The storm, I thought, provided the answer.  Major gaps blown in the canopy every few centuries would provide regeneration opportunities for all the light demanding species that make up most of our flora.  Sure enough, in the 25 years that followed there was a huge pulse of regeneration in all the canopy gaps that were blown in the wood.  Broken trees sprouted, shrubs grew, ground flora colonised and we saw a few more birds inside woods that usually stay on the edges.

But the storm was not enough!

Oak has not regenerated in the wood and the canopy gaps are quickly returning to dense beech woodland.  Storms are indeed vital to create diversity and provide habitat for an array of species but alone they cannot explain the presence of species that we know have been present throughout history.

The storm, however, is just one case of natural disturbance.  By recognising the value of storms, it also opens our minds to recognising the function of a great range of other forms of natural processes.  Alongside storms is erosion and accretion by rivers and lakes, tree fall on steep slopes, gaps formed when fungi or insects damage swathes of trees and the disturbance caused by wild grazing animals as they move through the forest.  The behaviour of grazing animals would also be affected by the presence of predators which in turn would have affected the habitats they grazed or browsed on.

Even if we leave areas as non-intervention, as we have done in The Mens, we cannot simply assume that we have created wild land.  In effect we are making decisions by default by leaving areas alone – we have restricted nature (any non-intervention area is too small), we have excluded large grazing animals (they are extinct, not present or not allowed to behave naturally), we have excluded predators, we react against natural disturbance (by clearing up storm damage or preventing erosion) – and so on.  So non-intervention is a positive management decision which creates a human artefact as much as any other management decision.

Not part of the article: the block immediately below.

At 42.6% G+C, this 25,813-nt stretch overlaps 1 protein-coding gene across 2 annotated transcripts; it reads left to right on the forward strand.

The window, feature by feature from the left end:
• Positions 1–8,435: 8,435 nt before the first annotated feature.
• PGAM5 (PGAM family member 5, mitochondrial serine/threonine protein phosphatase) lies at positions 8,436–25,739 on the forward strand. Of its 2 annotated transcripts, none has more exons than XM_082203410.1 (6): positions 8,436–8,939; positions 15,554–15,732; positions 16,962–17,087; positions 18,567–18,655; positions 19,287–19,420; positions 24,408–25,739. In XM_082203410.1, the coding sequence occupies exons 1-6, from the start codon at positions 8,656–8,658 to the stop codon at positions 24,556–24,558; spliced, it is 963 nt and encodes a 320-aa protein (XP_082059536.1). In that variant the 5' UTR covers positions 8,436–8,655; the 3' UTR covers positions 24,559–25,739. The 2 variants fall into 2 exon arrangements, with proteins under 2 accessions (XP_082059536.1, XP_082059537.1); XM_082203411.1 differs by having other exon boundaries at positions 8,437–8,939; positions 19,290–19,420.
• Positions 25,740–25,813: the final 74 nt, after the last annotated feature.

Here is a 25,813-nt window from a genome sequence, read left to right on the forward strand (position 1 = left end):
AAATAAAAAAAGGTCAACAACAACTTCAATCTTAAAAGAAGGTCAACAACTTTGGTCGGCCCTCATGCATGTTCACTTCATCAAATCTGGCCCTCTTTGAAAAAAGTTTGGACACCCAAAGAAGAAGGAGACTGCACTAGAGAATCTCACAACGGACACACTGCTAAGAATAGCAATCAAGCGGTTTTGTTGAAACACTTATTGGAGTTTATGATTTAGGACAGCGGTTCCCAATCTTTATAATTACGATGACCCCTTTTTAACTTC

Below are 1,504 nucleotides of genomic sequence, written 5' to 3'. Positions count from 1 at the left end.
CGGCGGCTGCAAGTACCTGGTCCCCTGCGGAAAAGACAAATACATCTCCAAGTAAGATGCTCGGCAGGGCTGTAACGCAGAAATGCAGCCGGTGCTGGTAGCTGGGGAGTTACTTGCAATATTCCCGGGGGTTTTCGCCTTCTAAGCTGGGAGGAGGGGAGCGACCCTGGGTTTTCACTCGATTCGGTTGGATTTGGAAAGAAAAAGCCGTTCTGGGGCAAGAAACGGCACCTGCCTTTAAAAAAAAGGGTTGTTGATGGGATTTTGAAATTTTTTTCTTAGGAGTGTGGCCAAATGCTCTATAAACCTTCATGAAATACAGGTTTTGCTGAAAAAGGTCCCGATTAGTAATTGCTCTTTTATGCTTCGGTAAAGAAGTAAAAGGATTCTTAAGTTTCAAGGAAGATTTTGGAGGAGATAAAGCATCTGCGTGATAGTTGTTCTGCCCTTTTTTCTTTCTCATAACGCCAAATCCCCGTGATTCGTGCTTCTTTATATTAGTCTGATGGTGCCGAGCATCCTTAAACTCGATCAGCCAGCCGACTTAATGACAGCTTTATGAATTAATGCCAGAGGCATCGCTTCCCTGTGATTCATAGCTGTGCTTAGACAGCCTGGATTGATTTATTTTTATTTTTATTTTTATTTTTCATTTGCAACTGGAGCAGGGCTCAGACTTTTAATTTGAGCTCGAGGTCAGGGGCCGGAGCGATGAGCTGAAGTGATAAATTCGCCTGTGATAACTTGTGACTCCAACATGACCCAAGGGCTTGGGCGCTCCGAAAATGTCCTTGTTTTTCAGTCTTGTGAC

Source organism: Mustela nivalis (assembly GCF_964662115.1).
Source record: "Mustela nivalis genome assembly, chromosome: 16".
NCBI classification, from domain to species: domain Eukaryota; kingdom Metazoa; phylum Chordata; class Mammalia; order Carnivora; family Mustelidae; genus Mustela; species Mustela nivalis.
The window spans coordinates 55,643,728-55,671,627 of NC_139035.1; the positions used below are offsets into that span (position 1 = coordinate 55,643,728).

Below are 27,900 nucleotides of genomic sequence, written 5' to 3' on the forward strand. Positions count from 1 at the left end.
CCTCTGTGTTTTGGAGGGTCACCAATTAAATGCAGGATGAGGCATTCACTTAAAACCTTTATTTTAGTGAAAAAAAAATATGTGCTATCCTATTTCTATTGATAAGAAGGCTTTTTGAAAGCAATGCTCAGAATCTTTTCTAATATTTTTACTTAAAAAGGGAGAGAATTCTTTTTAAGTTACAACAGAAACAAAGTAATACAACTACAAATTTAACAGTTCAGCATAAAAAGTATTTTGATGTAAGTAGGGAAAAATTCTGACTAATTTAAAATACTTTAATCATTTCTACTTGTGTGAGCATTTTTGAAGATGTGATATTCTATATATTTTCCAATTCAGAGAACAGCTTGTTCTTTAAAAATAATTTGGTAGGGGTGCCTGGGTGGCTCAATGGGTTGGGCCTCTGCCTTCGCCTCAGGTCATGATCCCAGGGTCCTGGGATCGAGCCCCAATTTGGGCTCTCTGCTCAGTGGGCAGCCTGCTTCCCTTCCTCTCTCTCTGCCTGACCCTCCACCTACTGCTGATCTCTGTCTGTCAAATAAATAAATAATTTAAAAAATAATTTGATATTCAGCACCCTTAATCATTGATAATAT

So why do we keep The Mens as a non-intervention area? 

In spite of the fact that many natural processes are restricted in The Mens, any model for “the wild” would probably have included large areas of old growth forest where natural disturbance was indeed quite light.  So The Mens represents a type of habitat that would have been common in the wildwood but which is now extremely rare.  Although the site may be poor in many woodland species, it is rich in species that are restricted to old growth situations.  Also, The Mens exists in a landscape context.  Open habitat in areas around The Mens provide complementary habitat for many species that exist within the wood, so we do not need to create extra canopy gaps to maintain the biodiversity in the overall area.

The Mens is perhaps one of the best examples we have of what a “near” natural wood might be like.  It is a fascinating area to study.  But most of all – just go there!  It’s a magic place.

Leave a comment


  • Sally: